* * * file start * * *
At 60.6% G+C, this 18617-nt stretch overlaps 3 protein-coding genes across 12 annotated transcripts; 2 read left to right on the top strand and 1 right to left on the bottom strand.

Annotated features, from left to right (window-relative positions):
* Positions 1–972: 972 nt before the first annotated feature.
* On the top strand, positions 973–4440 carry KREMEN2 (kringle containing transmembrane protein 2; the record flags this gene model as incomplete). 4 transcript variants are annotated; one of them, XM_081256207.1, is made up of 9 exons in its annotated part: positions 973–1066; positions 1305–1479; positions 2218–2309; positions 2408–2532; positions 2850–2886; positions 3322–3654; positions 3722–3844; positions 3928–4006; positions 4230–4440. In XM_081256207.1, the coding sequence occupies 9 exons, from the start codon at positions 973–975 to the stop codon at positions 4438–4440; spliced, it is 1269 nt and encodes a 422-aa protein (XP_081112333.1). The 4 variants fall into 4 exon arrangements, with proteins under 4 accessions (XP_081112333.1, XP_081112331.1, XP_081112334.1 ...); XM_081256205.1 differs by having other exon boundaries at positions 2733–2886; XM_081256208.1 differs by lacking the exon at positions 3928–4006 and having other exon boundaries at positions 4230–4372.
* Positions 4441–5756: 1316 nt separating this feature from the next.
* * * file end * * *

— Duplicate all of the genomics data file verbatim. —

At 60.6% G+C, this 18617-nt stretch overlaps 3 protein-coding genes across 12 annotated transcripts; 2 read left to right on the top strand and 1 right to left on the bottom strand.

Annotated features, from left to right (window-relative positions):
* Positions 1–972: 972 nt before the first annotated feature.
* On the top strand, positions 973–4440 carry KREMEN2 (kringle containing transmembrane protein 2; the record flags this gene model as incomplete). 4 transcript variants are annotated; one of them, XM_081256207.1, is made up of 9 exons in its annotated part: positions 973–1066; positions 1305–1479; positions 2218–2309; positions 2408–2532; positions 2850–2886; positions 3322–3654; positions 3722–3844; positions 3928–4006; positions 4230–4440. In XM_081256207.1, the coding sequence occupies 9 exons, from the start codon at positions 973–975 to the stop codon at positions 4438–4440; spliced, it is 1269 nt and encodes a 422-aa protein (XP_081112333.1). The 4 variants fall into 4 exon arrangements, with proteins under 4 accessions (XP_081112333.1, XP_081112331.1, XP_081112334.1 ...); XM_081256205.1 differs by having other exon boundaries at positions 2733–2886; XM_081256208.1 differs by lacking the exon at positions 3928–4006 and having other exon boundaries at positions 4230–4372.
* Positions 4441–5756: 1316 nt separating this feature from the next.